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The Step Doctor - Stair Measuring Jig - Standard Model

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$99.95 ea
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Quick Overview

The Step Doctor - Stair Tread Cutting template for step widths between 30" and 48" wide

The Step Doctor is a one of a kind tool used for measuring treads and risers. It has few moving parts and is nearly indestructible. Unlike other stair measuring tools that bend and distort, the Step Doctor will always keep its shape, therefore always giving you the Perfect Cut. Shipping is included in the price of The Step Doctor stair measuring jig
The Step Doctor

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  • The Step Doctor
  • The Step Doctor with wings extended showing angle measurement
  • The Step Doctor

Details

The Step Doctor is a one of a kind tool used for measuring treads and risers. It has few moving parts and is nearly indestructible. Unlike other stair tools that bend and distort, the Step Doctor will always keep its shape, therefore always giving you the Perfect Cut. By being so simple and efficient, the Step Doctor will save you installation time and keeps you from making costly mistakes when cutting treads and risers. As you know, treads and risers can be expensive, especially in exotic wood species, so anything you can do to keep from making cutting errors is money in your pocket. The design is so easy and exact; it can be used by both the handyman and professionals! The Step Doctor is a patent pending tool that makes a perfect template of the step opening. This allows you to mark and cut each tread or riser to fit each opening exactly.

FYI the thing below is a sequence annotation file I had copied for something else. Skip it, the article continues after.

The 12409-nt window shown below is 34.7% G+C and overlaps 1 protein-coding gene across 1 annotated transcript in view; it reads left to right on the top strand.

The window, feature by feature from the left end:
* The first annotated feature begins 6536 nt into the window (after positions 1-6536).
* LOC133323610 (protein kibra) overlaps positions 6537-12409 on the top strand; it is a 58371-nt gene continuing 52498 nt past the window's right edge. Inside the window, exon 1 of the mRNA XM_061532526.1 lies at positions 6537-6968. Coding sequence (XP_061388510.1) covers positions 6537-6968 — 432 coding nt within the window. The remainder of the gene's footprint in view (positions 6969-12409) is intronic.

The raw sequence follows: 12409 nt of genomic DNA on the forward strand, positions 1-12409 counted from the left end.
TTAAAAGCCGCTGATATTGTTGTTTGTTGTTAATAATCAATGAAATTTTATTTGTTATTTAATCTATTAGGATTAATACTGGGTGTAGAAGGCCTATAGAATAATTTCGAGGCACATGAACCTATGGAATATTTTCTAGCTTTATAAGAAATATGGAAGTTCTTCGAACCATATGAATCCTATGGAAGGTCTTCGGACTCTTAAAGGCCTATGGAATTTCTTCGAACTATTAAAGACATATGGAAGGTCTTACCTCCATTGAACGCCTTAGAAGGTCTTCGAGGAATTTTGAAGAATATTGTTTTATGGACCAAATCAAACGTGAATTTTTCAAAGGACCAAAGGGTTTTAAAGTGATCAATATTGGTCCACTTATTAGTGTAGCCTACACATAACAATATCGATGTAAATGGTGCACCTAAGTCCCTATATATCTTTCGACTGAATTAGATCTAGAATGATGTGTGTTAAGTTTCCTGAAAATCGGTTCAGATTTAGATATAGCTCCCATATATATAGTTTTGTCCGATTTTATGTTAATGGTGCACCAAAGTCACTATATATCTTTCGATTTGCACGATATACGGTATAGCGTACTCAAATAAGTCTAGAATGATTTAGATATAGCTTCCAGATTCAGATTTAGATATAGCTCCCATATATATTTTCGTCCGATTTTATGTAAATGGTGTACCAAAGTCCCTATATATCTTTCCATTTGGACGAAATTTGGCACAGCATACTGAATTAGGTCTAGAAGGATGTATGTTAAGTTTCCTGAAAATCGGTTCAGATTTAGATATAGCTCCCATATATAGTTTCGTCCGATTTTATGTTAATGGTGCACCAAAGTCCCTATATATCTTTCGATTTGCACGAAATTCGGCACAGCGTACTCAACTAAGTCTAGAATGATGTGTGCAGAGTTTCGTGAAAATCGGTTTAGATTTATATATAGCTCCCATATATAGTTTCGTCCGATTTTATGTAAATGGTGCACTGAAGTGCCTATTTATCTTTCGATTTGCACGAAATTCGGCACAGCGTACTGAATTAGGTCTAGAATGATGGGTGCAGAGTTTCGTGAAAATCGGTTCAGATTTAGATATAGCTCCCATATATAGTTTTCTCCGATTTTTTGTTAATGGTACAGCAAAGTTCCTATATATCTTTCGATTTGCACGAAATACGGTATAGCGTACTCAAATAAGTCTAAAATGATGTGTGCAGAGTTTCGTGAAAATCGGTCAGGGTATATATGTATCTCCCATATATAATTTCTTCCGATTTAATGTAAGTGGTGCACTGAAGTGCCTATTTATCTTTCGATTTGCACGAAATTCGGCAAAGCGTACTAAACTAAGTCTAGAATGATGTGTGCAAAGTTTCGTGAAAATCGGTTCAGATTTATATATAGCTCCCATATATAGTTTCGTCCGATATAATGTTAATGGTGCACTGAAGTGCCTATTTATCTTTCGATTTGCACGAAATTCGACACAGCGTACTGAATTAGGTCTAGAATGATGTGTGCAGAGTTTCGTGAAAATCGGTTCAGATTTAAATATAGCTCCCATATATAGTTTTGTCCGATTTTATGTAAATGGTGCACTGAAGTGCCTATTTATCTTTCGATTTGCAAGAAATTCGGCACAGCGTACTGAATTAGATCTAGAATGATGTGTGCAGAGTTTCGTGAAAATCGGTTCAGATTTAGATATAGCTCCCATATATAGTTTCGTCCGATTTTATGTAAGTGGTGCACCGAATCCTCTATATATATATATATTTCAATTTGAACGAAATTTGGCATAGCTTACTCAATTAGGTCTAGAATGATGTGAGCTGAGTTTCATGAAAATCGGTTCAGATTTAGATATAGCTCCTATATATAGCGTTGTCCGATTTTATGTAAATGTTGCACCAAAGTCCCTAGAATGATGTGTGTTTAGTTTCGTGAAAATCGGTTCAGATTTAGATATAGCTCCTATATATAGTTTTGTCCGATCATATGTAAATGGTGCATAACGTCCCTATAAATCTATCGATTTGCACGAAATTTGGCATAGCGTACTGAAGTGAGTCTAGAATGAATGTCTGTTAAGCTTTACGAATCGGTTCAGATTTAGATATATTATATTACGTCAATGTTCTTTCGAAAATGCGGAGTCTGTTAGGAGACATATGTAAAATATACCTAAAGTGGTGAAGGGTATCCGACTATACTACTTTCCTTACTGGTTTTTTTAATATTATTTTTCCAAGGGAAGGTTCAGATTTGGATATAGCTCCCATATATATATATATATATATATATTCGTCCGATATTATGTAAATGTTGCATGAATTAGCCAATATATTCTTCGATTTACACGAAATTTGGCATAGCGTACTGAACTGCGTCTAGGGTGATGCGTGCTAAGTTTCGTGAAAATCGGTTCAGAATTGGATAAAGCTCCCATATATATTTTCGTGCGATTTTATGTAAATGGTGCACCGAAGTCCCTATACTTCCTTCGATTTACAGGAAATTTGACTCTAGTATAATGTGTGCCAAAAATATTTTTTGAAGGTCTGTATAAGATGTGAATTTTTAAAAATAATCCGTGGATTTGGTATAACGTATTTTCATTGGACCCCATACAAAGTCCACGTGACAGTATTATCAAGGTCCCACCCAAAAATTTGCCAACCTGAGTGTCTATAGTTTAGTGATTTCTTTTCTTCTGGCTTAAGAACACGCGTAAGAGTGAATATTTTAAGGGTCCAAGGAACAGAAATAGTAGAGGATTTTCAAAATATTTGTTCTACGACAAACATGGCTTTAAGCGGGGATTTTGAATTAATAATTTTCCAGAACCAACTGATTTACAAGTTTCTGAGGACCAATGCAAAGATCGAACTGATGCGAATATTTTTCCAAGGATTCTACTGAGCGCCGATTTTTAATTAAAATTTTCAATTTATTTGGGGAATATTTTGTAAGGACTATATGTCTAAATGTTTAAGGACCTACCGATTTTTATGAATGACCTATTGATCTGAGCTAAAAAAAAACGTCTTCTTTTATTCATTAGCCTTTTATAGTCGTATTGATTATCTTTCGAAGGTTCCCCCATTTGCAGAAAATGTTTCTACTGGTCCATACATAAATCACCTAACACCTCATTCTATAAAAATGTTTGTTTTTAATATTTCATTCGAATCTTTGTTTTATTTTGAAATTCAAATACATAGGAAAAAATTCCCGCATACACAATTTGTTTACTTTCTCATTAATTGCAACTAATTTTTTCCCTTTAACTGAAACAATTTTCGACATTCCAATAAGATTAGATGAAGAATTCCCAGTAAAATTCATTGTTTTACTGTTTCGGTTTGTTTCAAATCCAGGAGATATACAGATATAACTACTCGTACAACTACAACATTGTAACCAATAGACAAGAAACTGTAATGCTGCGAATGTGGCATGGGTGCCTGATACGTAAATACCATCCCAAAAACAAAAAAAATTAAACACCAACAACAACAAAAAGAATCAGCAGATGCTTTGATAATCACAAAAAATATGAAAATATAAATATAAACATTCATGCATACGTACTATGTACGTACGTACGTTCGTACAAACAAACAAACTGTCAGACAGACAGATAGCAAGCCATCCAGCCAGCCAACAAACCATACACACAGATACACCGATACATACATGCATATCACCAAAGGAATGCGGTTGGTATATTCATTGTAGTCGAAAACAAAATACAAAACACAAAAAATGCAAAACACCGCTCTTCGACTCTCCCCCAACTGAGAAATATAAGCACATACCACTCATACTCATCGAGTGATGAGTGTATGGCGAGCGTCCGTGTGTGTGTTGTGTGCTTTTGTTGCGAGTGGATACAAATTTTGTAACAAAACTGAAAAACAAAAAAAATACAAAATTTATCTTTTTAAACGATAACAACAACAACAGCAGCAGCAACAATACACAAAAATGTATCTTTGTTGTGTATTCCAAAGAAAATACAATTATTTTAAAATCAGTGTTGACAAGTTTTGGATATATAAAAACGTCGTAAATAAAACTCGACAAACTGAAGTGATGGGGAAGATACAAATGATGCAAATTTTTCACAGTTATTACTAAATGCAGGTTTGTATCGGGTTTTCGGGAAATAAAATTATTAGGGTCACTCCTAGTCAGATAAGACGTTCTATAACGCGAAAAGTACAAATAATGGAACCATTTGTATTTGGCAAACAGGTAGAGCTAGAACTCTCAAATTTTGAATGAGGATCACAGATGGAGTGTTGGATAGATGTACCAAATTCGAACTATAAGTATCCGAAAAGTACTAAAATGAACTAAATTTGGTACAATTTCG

• The Step Dr. is made from 100% post-consumer recycled plastics - even the knobs are made from plastic reclaimed during the manufacturing process.
  • Each and every Step Dr. is 100% made in the USA.

Product Details

This product is patent pending and made of a high strength plastic used in the automotive industry that will not break, warp or distort. It is 11" wide and extends from 30" to 48" long to fit most any size step. We also offer a Deluxe Step Doctor for steps up to 60".
  Standard Model: Deluxe Model:
Minimum Measurement Length: 30" 42"
Maximum Measurement Length: 48" 60"
3 Easy Steps For Constructing Treads and Risers

STEP 1: POSITION THE STEP DOCTOR

Place Step Doctor on existing tread or stringer.
Step 1 Or position on edge for riser
Step 1 Position flat for tread

STEP 2: EXTEND WINGS

Extend wings flush to skirt board on both sides; tighten wing nuts.
Step 2
Step 2

STEP 3: CUT TREAD OR RISER

Remove Step Doctor and place on new tread or riser; mark and cut.
Step 3
Step 3

Helpful Hints

RISERS